On October 5, 1979, Ashbrook submitted a proposed change order to Dietz requesting a modification of the contract price for the filter press equipment. Dietz refused to recommend the proposed change order to the Sanitary District and told Ashbrook that the proposed change order would not be approved.

On October 23, 1979, Ashbrook notified Waldinger that Ashbrook would not fulfill its contract with Waldinger until there was a modification of the contract price. A similar demand was made by Ashbrook on November 6, 1979. Finally, on December 3, 1979, Ashbrook notified Waldinger that Ashbrook was unable to supply the equipment described in the specifications set forth in the contract.

On January 2, 1980, Waldiner terminated the purchase orders to Ashbrook and obtained the sludge dewatering equipment for the Sanitary District projects from The Ralph B. Carter Company of Hackensack, New Jersey.

Belt Filter Presses

The function of a belt filter press in a waste water treatment plant is to remove waste solids from the waste water. Sewage enters the belt filter press as a slurry of solids and water. The slurry is mixed with polymers, organic compounds which cause the solids in the slurry to floculate. The floculated sludge is deposited in a section of the machine where gravity dewatering takes place and excess water drains off from the floculated sludge. The floculated sludge is then fed into a shear press section of the machine where more water is extracted by shear pressure and the sludge emerges from the filter press as a friable, cake solid.

Different belt filter presses have different mechanical features. The Ashbrook Winklepress was a flat belt press and its gravity dewatering section was a flat belt upon which the polymer treated sludge was spread to allow the separated water to run off. The polymer mixing section was a static vortex shaped device with adjustable feed controls for injecting polymer and sludge. The Carter machine, which is the other belt press featuring in the contentions in this litigation, had a revolving drum in which the polymer and sludge were mixed and had a second revolving section called a "reactor conditioner" in which the gravity dewatering took place. From the "reactor conditioner", the sludge in the Carter machine was fed into a shear belt pressure dewatering section not unlike that found in the Ashbrook machine.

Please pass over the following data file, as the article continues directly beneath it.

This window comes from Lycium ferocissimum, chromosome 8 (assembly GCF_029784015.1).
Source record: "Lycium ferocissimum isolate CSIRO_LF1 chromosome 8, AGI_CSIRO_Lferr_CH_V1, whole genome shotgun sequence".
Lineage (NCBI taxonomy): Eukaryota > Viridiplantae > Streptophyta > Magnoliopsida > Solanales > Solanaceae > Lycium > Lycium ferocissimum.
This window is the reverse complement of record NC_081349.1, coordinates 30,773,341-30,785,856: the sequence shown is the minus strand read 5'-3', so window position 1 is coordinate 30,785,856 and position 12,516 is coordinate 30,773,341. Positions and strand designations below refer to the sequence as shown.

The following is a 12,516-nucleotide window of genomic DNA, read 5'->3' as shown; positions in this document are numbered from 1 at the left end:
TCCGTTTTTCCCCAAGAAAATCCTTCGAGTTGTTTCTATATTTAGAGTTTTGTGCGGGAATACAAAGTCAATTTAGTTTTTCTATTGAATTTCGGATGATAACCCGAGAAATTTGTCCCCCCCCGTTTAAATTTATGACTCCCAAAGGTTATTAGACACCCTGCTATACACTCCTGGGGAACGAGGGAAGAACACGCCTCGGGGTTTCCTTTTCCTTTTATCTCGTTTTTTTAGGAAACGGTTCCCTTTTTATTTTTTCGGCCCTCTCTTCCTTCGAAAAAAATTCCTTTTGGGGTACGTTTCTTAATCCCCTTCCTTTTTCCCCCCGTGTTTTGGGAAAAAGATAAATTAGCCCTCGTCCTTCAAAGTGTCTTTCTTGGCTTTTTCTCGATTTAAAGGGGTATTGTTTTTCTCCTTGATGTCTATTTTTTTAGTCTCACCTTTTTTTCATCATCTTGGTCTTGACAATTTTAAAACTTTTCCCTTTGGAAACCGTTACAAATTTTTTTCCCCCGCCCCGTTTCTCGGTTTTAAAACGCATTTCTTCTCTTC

Did Dietz prepare exclusionary specifications?

The initial question in this litigation is whether the engineering specifications for the sludge dewatering system were worded in such a way that only the equipment of a particular manufacturer would conform to the specifications. It is manifest that Dietz patterned the sludge dewatering equipment specifications on equipment produced by the Carter Manufacturing Company.

Robert Hurdle, the engineer called by Dietz as an expert, said his examination of the Dietz files showed that Carter had supplied the data and performance descriptions for the sludge dewatering equipment which Dietz adopted and incorporated in the specifications.

John Sakolowsky, the Dietz project manager for the Sanitary District, admitted that the specifications were drafted around systems provided by Carter and subsystems that were available from the Carter Manufacturing Company. Sakolowsky said the Carter 15-31 machine was the machine whose subsystems were described in the specifications and that it was in the late summer of 1977 that Dietz decided to use Carter as a model.

Edward Nevers, a member of the Dietz design team and the Dietz engineer to whom the task of gathering information on belt filter presses was assigned, said that the specifications were closely patterned on Carter machine specifications and that none of the components were different from Carter's. The "reactor conditioner" gravity dewatering section described in the specifications was clearly a Carter design. Nevers said that if the flat belt gravity dewatering provision in the specifications had been omitted then the specifications would have described a Carter machine and nothing else.

Harold W. Johnson, an expert in chemistry and environmental science presented by Ashbrook who at one time in his career had worked for the Carter Company, said he was familiar with the specifications for the Sanitary District project and those specifications described the Carter machine. No manufacturer but Carter, Johnson said, could have met the specifications for the sludge dewatering equipment.

Some of the witnesses testified that the specifications were not discriminatory or exclusionary because manufacturers other than Carter were "able" to produce the machine described. I find that testimony totally unpersuasive because if the specifications were literally enforced, which they were, other manufacturers would have been required to redesign their equipment and to retool in order to comply with the specifications. That would not be economically competitive by any stretch of the imagination.

Was Dietz' conduct intentional?

I find that it is more probably true than not true that Dietz intended to use the Carter equipment in the Sanitary District project to the exclusion of the equipment of other manufacturers. I find the Dietz decision to use Carter equipment was made consciously and deliberately.*fn1

Clearly, Dietz understood the Environmental Protection Agency's requirements concerning competition among bidders and the need to draft specifications to achieve those requirements. 40 C.F.R. §§ 35.936-3, 35.936-13 (1976). There is also no question that Dietz was staffed by competent and experienced engineers. Notwithstanding that, Dietz insisted almost blindly on the literal requirements of the specifications it had drafted when there was no scientific foundation or empirical basis for that insistence.